2. Tell stories that directly relate to the client’s specific situation. What were the common challenges, conflicts, resolutions, solutions, and results? 

Remember, relevant stories are the ones that will make an impact. 

Attributes and characteristics of a great storyteller

Justin believes that salespeople need to master presentation skills. When you’re delivering a message, how the story is told is important. You need to use the right words to illuminate the key message(s). You must talk at the right pace to capture attention. You have to pause when necessary to create suspense. Allow your audience a moment to think about something.

What are Justin’s 3 storytelling dos and don’ts? Listen to find out!

A story that demonstrates the power of story

In the late 2000s, Rob Walker set out to prove how powerful storytelling is. He went on eBay and bought 200 objects, around $1 each. Then hired 200 writers to write a story about each object and relisted them on eBay. One item was a plastic horse's head. After posting it with a backstory, the $1 item sold for $60. He ended up reselling all 200 items for $8,000—all because of the stories he told.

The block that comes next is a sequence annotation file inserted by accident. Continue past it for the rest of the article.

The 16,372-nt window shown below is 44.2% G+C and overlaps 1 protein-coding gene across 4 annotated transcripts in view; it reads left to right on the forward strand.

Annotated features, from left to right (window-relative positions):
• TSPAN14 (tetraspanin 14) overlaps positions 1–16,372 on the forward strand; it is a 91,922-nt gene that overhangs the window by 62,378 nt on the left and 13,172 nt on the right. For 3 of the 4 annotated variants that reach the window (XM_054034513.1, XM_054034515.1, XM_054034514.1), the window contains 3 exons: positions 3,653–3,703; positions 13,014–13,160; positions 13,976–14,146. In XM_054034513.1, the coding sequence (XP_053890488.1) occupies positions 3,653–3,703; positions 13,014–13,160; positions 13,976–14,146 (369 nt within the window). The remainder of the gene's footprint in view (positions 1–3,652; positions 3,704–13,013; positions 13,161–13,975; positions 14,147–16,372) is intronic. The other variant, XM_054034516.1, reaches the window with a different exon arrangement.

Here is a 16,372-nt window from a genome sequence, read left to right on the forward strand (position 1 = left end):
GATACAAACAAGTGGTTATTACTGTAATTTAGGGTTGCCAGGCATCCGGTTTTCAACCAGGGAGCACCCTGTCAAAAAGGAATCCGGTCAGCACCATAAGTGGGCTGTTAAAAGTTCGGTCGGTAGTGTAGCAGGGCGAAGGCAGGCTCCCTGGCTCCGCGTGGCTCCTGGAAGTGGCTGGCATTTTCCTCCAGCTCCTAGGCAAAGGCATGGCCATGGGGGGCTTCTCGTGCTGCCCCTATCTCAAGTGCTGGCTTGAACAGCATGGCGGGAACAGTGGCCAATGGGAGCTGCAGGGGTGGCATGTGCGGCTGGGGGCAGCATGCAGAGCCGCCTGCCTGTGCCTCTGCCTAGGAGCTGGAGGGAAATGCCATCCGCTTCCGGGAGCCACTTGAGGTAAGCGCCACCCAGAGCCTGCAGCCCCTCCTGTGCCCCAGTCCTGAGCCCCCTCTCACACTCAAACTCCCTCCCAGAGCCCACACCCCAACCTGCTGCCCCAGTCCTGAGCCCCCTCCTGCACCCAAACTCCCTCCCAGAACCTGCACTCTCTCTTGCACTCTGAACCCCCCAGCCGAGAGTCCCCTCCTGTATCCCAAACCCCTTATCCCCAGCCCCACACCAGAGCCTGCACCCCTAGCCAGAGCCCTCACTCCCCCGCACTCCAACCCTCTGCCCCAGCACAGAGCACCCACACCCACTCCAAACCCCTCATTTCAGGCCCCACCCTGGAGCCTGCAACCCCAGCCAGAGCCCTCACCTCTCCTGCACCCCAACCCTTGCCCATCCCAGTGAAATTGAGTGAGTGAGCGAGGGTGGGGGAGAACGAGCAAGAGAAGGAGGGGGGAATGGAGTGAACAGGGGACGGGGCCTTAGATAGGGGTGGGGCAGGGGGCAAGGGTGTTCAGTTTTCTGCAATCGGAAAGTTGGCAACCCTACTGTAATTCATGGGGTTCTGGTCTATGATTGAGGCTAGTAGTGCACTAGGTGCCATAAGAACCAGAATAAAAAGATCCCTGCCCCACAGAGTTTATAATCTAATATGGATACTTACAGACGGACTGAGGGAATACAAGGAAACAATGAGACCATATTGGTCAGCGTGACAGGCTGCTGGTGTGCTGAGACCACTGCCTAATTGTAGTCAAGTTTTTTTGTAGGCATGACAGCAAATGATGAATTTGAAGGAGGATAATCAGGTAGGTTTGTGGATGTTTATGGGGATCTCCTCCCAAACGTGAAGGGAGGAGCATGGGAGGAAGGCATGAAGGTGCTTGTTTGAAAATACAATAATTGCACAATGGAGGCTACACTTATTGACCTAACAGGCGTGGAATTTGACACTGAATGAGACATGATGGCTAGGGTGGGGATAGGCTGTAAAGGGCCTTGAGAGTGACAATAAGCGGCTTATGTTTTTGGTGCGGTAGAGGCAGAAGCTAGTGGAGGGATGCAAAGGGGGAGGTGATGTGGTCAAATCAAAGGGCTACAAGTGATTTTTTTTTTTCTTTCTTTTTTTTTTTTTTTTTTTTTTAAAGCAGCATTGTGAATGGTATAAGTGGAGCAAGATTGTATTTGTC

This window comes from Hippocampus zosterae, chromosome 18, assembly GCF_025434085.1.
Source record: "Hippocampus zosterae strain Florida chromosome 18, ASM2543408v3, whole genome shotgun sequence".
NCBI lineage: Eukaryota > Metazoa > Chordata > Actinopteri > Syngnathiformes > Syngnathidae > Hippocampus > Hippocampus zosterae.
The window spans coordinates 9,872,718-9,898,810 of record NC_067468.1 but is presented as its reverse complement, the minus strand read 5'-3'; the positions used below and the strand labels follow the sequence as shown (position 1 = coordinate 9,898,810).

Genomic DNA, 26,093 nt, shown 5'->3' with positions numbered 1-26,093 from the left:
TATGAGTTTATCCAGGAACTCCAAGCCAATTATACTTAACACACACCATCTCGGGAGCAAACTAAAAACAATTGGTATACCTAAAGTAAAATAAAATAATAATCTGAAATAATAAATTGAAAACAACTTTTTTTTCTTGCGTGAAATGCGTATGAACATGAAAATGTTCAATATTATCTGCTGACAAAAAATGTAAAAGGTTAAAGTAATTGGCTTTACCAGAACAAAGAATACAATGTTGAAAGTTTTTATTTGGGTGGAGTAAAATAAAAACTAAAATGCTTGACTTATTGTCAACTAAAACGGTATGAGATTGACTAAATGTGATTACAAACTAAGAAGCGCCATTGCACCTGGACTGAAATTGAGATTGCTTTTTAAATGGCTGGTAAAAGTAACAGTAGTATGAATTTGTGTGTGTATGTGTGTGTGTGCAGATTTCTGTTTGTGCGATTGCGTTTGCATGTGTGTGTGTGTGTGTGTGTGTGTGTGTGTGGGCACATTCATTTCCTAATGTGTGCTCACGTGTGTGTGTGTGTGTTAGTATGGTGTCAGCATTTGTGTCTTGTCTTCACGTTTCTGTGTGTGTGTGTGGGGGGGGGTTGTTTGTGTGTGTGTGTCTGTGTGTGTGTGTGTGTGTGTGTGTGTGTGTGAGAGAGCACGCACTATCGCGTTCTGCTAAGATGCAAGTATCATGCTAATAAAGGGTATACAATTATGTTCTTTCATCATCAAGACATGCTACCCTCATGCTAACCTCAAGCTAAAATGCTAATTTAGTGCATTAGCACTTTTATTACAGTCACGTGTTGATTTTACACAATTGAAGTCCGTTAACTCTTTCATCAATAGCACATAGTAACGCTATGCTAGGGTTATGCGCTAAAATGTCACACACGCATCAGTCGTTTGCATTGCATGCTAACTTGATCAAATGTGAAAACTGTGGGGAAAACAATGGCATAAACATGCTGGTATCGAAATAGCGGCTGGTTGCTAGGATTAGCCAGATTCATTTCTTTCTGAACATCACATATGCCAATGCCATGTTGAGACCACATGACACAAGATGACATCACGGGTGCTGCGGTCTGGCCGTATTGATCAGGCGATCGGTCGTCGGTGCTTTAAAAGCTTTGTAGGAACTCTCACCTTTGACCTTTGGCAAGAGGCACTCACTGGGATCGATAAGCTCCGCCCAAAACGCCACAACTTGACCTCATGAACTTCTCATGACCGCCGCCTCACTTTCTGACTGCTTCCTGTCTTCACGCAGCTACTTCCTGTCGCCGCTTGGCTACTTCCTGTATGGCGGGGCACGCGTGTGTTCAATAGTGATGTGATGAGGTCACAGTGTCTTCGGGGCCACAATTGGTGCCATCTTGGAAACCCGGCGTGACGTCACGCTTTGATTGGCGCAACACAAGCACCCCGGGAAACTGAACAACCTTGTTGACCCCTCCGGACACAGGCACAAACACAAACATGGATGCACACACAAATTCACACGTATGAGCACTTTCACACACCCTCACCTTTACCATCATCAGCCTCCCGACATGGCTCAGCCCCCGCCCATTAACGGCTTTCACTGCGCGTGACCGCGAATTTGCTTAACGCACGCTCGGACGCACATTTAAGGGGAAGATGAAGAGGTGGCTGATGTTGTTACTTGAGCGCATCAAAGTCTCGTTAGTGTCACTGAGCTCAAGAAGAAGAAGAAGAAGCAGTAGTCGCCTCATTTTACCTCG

How do you create value? How do you help your customers see you as a fit? How do they see the value in the price you offer? Storytelling does just that. It’s not just sharing benefits and features—It helps people relate in a way they haven’t. 

Resources & People Mentioned

Connect with Justin Zappulla

Connect With Paul Watts 

Subscribe to SALES REINVENTED

Audio Production and Show notes by
PODCAST FAST TRACK
https://www.podcastfasttrack.com

Sep 7, 2022

Anyone can learn to incorporate storytelling into their day-to-day activities. Some people are more comfortable telling stories than others—but we’re all human. As humans, we tend to communicate via story, whether we actively recognize it or not. Even if you feel like you aren’t a natural storyteller, you likely are, you just aren’t aware that you can tell an effective story. Melissa Madian shares how to communicate with story in this episode of Sales Reinvented. 

Outline of This Episode